In a culture that is increasingly venerating vice over virtue, this is another aspect that I've been disgusted with the mechanism by which our desires are revealed to the world. The politics of covetousness have me wandering whether the electorate has not so punted the Divine lawgiver as to ever receive this admonishment. Certainly no candidate will ever be elected suggesting to news reporters or potential voters, when asked whether its fair that the rich have what they do, "That's none of your business." Even a relatively poor person such as myself could hardly get away with such an admonishment now. Too many seem just naturally desirous to "get even" with "the man." I lament such instincts. It's does not speak well for us.

Monday, June 20, 2011

On the Mixture of Kung Fu and Church service

"Better to sweep the floors of the Temple than to seek one's fame and gain outside of it."

This was a common saying in the martial arts system I trained under. It's possible we romanticized the life the old Shaolin monk in the 2nd Fukien Temple, and perhaps even took at face value more than we should stories of the lifestyle of Shaolin Priests sent out into the countryside; but I figure that the old legends must have an antecedent of truth to them. These stories and legends helped us to maintain the right attitude on the Temple, and to think about our training and our responsibilities with the right frame of mind. The legends and legacies, many of which have been since supported in both popular magazines and reputable journals about martial arts, helped us think about service to our students and community, about humility in the face of authority, the passion with which we should pursue our students' growth and the reverence one should show to the history and contribution of those who have come before you.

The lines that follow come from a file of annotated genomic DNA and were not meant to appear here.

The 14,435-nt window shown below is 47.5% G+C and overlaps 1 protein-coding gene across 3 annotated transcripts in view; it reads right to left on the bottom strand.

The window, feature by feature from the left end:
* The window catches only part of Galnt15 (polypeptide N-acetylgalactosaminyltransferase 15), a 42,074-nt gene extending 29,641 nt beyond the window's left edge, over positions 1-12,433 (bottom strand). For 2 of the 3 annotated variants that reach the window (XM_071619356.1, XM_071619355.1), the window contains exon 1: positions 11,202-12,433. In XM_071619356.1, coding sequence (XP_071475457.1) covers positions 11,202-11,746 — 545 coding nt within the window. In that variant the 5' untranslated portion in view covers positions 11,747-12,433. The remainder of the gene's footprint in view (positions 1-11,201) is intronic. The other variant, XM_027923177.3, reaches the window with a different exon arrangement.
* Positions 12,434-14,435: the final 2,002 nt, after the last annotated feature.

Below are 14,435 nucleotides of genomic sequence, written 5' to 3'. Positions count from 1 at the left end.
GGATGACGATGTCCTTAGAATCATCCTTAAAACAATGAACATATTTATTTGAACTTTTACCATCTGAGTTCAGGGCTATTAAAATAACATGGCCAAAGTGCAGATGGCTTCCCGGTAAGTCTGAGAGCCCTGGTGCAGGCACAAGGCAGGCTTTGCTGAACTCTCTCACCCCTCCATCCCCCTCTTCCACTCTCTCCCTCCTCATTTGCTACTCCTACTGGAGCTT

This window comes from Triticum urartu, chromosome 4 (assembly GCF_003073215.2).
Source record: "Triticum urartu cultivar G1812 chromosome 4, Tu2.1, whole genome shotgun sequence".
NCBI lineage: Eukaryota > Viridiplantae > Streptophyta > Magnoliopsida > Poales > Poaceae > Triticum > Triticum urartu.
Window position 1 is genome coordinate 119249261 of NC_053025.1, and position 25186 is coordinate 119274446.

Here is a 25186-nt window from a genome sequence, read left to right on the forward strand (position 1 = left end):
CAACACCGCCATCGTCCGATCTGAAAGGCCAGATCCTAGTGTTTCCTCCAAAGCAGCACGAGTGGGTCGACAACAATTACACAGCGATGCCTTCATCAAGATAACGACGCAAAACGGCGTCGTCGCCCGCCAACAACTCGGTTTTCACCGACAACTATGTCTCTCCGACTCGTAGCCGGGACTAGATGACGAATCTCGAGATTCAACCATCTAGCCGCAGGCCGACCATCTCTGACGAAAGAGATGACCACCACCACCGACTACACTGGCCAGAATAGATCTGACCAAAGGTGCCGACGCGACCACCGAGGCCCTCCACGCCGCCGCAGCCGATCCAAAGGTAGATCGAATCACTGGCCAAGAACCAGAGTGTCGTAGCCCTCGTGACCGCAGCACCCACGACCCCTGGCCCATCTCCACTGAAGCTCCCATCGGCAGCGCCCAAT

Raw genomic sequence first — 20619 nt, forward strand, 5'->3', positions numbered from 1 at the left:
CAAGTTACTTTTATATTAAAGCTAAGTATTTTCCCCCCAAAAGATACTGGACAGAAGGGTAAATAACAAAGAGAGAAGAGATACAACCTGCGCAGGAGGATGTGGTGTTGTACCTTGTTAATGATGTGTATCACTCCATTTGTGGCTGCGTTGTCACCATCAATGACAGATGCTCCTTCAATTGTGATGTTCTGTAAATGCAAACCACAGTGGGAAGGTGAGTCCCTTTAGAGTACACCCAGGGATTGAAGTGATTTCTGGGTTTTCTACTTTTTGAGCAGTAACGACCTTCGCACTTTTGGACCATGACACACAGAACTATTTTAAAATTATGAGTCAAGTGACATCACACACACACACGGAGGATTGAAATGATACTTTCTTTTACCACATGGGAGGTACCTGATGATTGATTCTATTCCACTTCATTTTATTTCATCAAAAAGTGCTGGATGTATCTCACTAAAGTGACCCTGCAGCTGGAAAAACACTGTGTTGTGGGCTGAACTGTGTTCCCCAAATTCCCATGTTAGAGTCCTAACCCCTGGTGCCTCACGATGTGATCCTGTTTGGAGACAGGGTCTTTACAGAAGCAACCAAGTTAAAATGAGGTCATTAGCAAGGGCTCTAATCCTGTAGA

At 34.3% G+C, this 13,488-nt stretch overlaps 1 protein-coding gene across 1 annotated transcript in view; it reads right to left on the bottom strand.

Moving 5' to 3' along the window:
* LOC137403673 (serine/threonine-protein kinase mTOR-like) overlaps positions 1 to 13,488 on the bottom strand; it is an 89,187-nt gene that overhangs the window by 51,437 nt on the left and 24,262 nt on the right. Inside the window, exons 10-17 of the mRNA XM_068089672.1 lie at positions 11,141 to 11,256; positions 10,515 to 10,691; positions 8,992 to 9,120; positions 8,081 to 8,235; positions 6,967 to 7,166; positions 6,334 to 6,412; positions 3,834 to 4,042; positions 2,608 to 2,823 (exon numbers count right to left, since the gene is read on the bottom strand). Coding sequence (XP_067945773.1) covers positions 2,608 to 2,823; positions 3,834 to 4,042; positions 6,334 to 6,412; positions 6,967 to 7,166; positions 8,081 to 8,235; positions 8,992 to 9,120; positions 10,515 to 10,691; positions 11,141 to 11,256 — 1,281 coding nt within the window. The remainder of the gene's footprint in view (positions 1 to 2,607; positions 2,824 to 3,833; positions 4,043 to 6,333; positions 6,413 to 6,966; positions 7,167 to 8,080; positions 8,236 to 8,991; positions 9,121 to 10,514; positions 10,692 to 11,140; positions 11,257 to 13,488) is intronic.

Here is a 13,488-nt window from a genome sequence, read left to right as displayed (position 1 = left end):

In the Temple we started with a little "bow in" procedure that acknowledged both the past masters that had developed the Art and kept is alive throughout the ages, and also acknowledged Grand Master Simon for bringing it to us today. It was not necessarily declaring our Grand Master as superior to all other teachers in the world, but a martial artist is nothing without respect for his teacher. That respect remains with them throughout their training in the temple, and became part of their strength when they left the temple to go out and take justice and their teaching out into the world. As a result, the training lifestyle of the Shaolin priest maintains his ability to serve those around him, and keeps his skills honed for instruction as well. The priest has entered a life of service, continually training so that service does not dwindle from him.